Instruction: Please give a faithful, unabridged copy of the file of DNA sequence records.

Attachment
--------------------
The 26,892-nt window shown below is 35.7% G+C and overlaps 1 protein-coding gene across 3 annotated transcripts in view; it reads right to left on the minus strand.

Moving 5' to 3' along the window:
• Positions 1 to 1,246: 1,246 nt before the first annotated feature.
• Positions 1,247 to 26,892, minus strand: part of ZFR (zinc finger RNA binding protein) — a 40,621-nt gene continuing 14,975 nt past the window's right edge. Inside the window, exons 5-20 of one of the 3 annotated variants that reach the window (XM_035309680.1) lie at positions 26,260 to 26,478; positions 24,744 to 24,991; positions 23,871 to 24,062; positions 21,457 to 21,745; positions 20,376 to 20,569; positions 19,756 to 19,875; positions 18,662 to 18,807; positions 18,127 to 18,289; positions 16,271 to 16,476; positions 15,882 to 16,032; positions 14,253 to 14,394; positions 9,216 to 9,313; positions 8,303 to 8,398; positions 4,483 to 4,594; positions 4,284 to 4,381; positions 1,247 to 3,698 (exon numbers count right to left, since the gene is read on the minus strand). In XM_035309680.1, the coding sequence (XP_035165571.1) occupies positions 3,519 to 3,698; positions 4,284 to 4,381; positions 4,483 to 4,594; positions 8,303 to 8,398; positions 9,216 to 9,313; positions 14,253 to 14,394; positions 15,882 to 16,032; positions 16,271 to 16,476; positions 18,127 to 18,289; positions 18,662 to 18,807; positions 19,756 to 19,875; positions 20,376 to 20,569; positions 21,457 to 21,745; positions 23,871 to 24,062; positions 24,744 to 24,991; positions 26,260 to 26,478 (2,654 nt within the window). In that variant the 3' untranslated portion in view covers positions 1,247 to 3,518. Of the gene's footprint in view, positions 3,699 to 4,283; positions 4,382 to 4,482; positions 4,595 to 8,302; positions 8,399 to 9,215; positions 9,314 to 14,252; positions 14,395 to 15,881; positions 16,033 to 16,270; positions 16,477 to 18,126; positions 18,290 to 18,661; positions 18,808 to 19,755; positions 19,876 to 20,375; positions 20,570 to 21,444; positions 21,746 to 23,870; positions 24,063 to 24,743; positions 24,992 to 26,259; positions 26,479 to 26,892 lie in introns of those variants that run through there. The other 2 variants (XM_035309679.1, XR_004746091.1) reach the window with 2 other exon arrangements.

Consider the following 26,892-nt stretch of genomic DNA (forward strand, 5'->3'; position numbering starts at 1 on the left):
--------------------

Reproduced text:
The 26,892-nt window shown below is 35.7% G+C and overlaps 1 protein-coding gene across 3 annotated transcripts in view; it reads right to left on the minus strand.

Moving 5' to 3' along the window:
• Positions 1 to 1,246: 1,246 nt before the first annotated feature.
• Positions 1,247 to 26,892, minus strand: part of ZFR (zinc finger RNA binding protein) — a 40,621-nt gene continuing 14,975 nt past the window's right edge. Inside the window, exons 5-20 of one of the 3 annotated variants that reach the window (XM_035309680.1) lie at positions 26,260 to 26,478; positions 24,744 to 24,991; positions 23,871 to 24,062; positions 21,457 to 21,745; positions 20,376 to 20,569; positions 19,756 to 19,875; positions 18,662 to 18,807; positions 18,127 to 18,289; positions 16,271 to 16,476; positions 15,882 to 16,032; positions 14,253 to 14,394; positions 9,216 to 9,313; positions 8,303 to 8,398; positions 4,483 to 4,594; positions 4,284 to 4,381; positions 1,247 to 3,698 (exon numbers count right to left, since the gene is read on the minus strand). In XM_035309680.1, the coding sequence (XP_035165571.1) occupies positions 3,519 to 3,698; positions 4,284 to 4,381; positions 4,483 to 4,594; positions 8,303 to 8,398; positions 9,216 to 9,313; positions 14,253 to 14,394; positions 15,882 to 16,032; positions 16,271 to 16,476; positions 18,127 to 18,289; positions 18,662 to 18,807; positions 19,756 to 19,875; positions 20,376 to 20,569; positions 21,457 to 21,745; positions 23,871 to 24,062; positions 24,744 to 24,991; positions 26,260 to 26,478 (2,654 nt within the window). In that variant the 3' untranslated portion in view covers positions 1,247 to 3,518. Of the gene's footprint in view, positions 3,699 to 4,283; positions 4,382 to 4,482; positions 4,595 to 8,302; positions 8,399 to 9,215; positions 9,314 to 14,252; positions 14,395 to 15,881; positions 16,033 to 16,270; positions 16,477 to 18,126; positions 18,290 to 18,661; positions 18,808 to 19,755; positions 19,876 to 20,375; positions 20,570 to 21,444; positions 21,746 to 23,870; positions 24,063 to 24,743; positions 24,992 to 26,259; positions 26,479 to 26,892 lie in introns of those variants that run through there. The other 2 variants (XM_035309679.1, XR_004746091.1) reach the window with 2 other exon arrangements.

Consider the following 26,892-nt stretch of genomic DNA (forward strand, 5'->3'; position numbering starts at 1 on the left):